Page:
29
Apr

Nobel Peace Prize Winner Shirin Ebadi Releases Her New Book – Until We Are Free: My Fight for Human Rights in Iran

April 29, 2016, Washington D.C. – Until We Are Free: My Fight for Human Rights in Iran is an autobiographical account of an amazing woman’s struggles against the Iranian regime. It was released on March 8, 2016, and it provides an inside look into the difficulties that come with standing up for justice. 

Shirin Ebadi was the first woman to become a judge in Iran prior to the 1979 Revolution. After she was stripped of her position under the new Islamic Republic, Ebadi helped to found the Defenders of Human Rights Center. This too was taken from her by the new regime when it was forced to close in 2008. For her tireless efforts to combat human rights abuses, Ebadi became the first Muslim woman to win the Nobel Peace Prize in 2003. 

Until We Are Free is her first published book since she’s been living in exile. She details the challenges she has had to face as the Iranian authorities attempt to intimidate her and her loved ones, providing personal stories and thrilling narratives to illustrate her struggles.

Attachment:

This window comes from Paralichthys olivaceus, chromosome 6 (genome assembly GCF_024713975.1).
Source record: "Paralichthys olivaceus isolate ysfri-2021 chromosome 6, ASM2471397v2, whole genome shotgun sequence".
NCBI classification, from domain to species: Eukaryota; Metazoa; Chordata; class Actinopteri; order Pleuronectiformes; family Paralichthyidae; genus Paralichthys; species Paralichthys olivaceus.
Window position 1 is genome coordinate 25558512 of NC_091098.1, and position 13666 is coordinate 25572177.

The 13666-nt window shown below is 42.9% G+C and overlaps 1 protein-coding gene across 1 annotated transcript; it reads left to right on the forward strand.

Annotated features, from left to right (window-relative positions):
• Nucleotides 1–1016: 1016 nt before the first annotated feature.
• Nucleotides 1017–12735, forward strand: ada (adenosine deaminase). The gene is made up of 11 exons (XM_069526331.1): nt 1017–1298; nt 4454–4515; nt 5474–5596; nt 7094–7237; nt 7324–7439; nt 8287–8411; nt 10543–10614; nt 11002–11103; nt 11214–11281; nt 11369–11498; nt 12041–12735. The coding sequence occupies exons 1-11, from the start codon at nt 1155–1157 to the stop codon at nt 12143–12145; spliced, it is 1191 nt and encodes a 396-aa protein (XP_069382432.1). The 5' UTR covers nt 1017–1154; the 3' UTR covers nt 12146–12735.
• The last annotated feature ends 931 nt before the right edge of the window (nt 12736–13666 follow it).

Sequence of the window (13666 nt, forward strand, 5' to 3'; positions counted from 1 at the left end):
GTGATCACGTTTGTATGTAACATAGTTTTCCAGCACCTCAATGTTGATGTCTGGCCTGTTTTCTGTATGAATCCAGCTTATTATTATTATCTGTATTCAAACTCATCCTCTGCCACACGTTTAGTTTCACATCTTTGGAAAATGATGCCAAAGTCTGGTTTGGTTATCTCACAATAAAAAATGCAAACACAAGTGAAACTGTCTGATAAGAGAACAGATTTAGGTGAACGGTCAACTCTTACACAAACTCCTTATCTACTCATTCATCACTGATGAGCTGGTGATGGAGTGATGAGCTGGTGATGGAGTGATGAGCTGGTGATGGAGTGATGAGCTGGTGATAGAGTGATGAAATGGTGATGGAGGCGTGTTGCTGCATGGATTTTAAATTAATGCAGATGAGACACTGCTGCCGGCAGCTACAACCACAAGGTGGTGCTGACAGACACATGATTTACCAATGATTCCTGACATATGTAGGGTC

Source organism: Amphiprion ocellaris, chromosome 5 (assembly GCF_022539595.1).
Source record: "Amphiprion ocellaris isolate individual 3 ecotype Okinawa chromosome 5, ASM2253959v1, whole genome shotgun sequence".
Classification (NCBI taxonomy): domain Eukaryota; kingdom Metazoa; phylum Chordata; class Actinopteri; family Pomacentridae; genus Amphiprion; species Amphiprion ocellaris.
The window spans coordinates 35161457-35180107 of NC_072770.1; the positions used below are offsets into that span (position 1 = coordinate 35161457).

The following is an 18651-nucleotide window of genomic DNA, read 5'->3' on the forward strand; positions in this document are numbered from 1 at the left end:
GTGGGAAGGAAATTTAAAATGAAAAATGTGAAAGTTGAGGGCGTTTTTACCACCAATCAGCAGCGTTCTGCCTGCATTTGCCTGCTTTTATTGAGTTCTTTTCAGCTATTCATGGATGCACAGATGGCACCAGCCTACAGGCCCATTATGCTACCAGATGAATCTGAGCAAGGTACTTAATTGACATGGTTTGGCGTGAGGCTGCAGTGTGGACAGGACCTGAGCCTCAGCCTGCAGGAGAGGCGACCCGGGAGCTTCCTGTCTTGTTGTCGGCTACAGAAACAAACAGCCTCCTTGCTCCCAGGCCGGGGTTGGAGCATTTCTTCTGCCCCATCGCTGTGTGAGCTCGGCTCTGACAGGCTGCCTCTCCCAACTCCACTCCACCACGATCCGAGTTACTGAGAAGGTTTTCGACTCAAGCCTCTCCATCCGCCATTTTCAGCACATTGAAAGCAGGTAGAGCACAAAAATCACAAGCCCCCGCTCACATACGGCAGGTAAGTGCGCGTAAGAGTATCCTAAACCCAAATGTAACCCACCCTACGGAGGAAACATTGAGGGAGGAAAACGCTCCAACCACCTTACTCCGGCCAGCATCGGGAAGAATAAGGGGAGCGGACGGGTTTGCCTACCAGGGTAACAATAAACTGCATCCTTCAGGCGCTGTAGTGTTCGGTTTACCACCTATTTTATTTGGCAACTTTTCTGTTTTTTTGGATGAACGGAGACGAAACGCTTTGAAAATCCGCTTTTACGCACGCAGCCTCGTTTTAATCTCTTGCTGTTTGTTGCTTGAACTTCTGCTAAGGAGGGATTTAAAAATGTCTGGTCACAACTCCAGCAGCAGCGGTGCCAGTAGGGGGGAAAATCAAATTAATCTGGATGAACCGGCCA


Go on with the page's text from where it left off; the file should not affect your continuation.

As a human rights lawyer in Iran, Ebadi had to use Iran’s Islamic laws to combat human rights injustices. However, she found that it was not the Islamic laws that were the challenge but the Iranian regime’s interpretations of them. The government maintains that it cannot implement certain human rights principles because it is an Islamic Republic, but Ebadi asserts that this is simply an excuse. 

“I am both a Muslim and a defender of human rights,” Ebadi has said. “These two things do not contradict each other in any way.” 

Despite the current political situation in Iran, Shirin Ebadi has high hopes for the nation’s future. At the moment, she feels that the spirit of protest has been squashed as Iranians watch the tragic events of the Syrian Civil War unfold. They fear similar retaliation from the regime if they were to rise up or fight for democracy. Yet Ebadi believes that Iran has the potential to change significantly in the upcoming years. 

She would like to return to her homeland when she is able to continue her job as a defense attorney there, when her colleagues are released from prison, and when the Defenders of Human Rights Center, which she initiated in 2002 was illegally closed down in 2010 by the Iranian regime’s security forces, can be reopened. She is hopeful to see Iran become more democratic and free. 

“We have a good and active student movement. We have a courageous labor movement. We have a vast and powerful feminist movement. What is more, these movements cooperate with each other and listen to each other,” Ebadi said. “Iran has great potential for becoming a democracy.” Her incredible story of courage and compassion can be found at Amazon, Penguin Random House, and Barnes & Noble.

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